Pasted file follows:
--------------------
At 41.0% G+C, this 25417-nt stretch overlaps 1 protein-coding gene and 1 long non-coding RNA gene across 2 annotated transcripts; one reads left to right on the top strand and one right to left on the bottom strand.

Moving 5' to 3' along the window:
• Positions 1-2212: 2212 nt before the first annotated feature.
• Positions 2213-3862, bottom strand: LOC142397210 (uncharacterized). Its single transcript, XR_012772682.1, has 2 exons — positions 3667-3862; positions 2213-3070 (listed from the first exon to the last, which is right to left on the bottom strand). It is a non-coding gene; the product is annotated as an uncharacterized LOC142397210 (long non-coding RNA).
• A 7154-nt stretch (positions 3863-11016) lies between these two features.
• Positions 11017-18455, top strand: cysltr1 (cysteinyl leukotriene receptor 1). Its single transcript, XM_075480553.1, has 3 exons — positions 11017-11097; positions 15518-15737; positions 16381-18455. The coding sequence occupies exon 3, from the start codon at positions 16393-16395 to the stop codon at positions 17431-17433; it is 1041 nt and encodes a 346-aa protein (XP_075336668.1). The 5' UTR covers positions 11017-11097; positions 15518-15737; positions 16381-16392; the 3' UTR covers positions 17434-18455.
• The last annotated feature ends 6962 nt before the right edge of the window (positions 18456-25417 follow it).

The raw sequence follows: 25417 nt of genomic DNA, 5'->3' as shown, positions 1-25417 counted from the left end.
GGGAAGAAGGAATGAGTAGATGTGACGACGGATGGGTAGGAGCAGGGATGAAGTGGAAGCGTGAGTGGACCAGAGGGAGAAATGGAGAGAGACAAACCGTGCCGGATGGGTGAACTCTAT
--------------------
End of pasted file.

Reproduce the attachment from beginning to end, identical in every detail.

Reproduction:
At 41.0% G+C, this 25417-nt stretch overlaps 1 protein-coding gene and 1 long non-coding RNA gene across 2 annotated transcripts; one reads left to right on the top strand and one right to left on the bottom strand.

Moving 5' to 3' along the window:
• Positions 1-2212: 2212 nt before the first annotated feature.
• Positions 2213-3862, bottom strand: LOC142397210 (uncharacterized). Its single transcript, XR_012772682.1, has 2 exons — positions 3667-3862; positions 2213-3070 (listed from the first exon to the last, which is right to left on the bottom strand). It is a non-coding gene; the product is annotated as an uncharacterized LOC142397210 (long non-coding RNA).
• A 7154-nt stretch (positions 3863-11016) lies between these two features.
• Positions 11017-18455, top strand: cysltr1 (cysteinyl leukotriene receptor 1). Its single transcript, XM_075480553.1, has 3 exons — positions 11017-11097; positions 15518-15737; positions 16381-18455. The coding sequence occupies exon 3, from the start codon at positions 16393-16395 to the stop codon at positions 17431-17433; it is 1041 nt and encodes a 346-aa protein (XP_075336668.1). The 5' UTR covers positions 11017-11097; positions 15518-15737; positions 16381-16392; the 3' UTR covers positions 17434-18455.
• The last annotated feature ends 6962 nt before the right edge of the window (positions 18456-25417 follow it).

The raw sequence follows: 25417 nt of genomic DNA, 5'->3' as shown, positions 1-25417 counted from the left end.
GGGAAGAAGGAATGAGTAGATGTGACGACGGATGGGTAGGAGCAGGGATGAAGTGGAAGCGTGAGTGGACCAGAGGGAGAAATGGAGAGAGACAAACCGTGCCGGATGGGTGAACTCTAT